Francona has spoken about players getting a “clean slate,” or “fresh start” as they report to spring training in 2013. It could give some players that may have landed in former manager Manny Acta’s doghouse a new opportunity to compete and make an impact.

“For the guys that have done well, I recognize that, and for the guys that need a fresh start, they will get it,” Francona said. “I try to do that every year anyway.”

It’s not only going to be a fresh start for some players, but for the former Red Sox manager as well. 2011 was a disaster for Francona, as his Boston team failed down the stretch to make the playoffs, failing on the final day of the year to close the door.

He now comes to a media market that doesn’t put the same expectations on the baseball team as they do in Boston, and it may allow Francona to do more managing instead of having to deal with a lot of off the field stuff, like he was in Boston.

“The last couple years in Boston, I felt I was getting further and further from the field, and my title maybe didn’t need to be manager, it needed to be ‘fire putter outer,'” Francona said. “I’m kind of looking forward to getting on the field a little bit and being a coach.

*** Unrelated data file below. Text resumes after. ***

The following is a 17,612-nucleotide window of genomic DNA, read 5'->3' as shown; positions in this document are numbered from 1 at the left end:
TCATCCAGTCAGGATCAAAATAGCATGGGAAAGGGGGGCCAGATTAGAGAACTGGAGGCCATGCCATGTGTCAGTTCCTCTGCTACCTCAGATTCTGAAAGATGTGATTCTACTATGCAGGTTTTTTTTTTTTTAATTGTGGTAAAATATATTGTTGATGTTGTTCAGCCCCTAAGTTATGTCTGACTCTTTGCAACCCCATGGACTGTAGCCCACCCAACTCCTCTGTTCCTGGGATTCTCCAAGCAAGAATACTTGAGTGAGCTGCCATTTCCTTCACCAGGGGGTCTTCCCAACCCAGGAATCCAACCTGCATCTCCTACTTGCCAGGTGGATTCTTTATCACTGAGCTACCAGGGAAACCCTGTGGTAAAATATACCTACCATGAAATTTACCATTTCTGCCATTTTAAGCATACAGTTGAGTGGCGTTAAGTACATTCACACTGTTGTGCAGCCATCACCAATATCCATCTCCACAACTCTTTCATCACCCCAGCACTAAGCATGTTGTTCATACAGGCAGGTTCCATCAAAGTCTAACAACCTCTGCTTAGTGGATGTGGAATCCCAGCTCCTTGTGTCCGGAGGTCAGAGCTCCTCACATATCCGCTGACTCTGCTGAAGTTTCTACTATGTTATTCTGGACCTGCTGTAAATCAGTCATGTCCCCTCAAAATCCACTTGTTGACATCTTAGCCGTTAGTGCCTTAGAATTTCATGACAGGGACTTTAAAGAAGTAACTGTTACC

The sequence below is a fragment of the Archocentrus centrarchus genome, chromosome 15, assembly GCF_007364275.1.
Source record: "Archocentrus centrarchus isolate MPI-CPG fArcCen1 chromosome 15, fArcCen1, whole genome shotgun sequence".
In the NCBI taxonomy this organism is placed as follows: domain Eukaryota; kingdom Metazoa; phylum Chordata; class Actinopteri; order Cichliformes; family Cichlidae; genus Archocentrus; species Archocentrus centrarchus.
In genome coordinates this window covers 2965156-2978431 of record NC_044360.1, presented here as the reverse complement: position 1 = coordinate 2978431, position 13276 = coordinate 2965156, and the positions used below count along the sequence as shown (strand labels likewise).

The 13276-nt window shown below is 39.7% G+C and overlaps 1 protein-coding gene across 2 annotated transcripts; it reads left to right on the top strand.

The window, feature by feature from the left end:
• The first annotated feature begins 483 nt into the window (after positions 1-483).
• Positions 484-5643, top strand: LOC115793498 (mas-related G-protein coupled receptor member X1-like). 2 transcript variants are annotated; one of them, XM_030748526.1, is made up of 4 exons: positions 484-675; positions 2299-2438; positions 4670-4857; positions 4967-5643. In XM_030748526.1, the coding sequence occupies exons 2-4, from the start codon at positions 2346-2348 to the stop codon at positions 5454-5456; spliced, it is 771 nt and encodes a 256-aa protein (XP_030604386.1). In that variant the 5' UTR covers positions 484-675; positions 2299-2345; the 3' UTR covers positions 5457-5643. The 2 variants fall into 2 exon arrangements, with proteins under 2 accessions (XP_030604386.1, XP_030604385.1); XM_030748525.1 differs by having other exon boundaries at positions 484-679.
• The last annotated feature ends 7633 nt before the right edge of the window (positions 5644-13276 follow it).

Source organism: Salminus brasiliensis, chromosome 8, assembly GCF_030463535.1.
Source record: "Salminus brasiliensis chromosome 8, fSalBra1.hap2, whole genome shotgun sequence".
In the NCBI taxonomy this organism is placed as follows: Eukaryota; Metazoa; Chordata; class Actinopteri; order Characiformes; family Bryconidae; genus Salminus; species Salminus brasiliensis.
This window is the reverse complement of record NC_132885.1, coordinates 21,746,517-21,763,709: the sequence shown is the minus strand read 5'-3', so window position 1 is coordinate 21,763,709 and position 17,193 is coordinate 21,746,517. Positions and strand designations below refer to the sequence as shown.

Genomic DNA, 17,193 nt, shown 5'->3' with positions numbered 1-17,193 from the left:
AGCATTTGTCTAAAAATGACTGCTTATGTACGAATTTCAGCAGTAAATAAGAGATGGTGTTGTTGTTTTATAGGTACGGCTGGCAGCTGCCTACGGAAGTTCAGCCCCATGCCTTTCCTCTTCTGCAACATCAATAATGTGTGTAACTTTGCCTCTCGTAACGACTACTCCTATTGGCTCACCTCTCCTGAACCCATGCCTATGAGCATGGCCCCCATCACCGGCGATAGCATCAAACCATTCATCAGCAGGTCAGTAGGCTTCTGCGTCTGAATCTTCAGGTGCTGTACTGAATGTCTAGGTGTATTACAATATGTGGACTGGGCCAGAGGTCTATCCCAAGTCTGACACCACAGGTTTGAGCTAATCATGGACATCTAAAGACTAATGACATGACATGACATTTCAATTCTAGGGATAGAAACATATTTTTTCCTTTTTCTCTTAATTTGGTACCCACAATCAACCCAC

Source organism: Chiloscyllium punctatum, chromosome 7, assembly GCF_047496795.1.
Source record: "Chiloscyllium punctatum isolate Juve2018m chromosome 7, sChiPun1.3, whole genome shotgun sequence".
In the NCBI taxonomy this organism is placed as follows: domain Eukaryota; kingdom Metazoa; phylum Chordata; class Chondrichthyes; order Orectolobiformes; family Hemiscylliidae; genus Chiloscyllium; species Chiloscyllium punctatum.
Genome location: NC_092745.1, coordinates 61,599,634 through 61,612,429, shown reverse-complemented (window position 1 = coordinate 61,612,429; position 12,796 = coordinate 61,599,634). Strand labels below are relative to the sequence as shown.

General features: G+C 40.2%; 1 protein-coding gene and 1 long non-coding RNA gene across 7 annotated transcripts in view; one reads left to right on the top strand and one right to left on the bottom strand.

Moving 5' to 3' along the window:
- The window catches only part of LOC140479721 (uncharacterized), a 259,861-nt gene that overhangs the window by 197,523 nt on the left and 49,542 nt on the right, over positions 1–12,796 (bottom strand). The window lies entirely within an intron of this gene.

“Everything in Boston, there’s no little story, I like throwing batting practice, hitting fungos. I felt like I was getting more removed from that as we lost staff members.”

Not many people figured Francona would wind up with the Indians. Many felt that the Tribe’s talks with him were nothing more than a smoke screen and that Sandy Alomar would eventually wind up with the manager job.

A lot of baseball insiders felt that Francona would wait to go to a team with a much higher payroll, and one that was closer to winning a championship. Francona said those things were never an issue coming to Cleveland.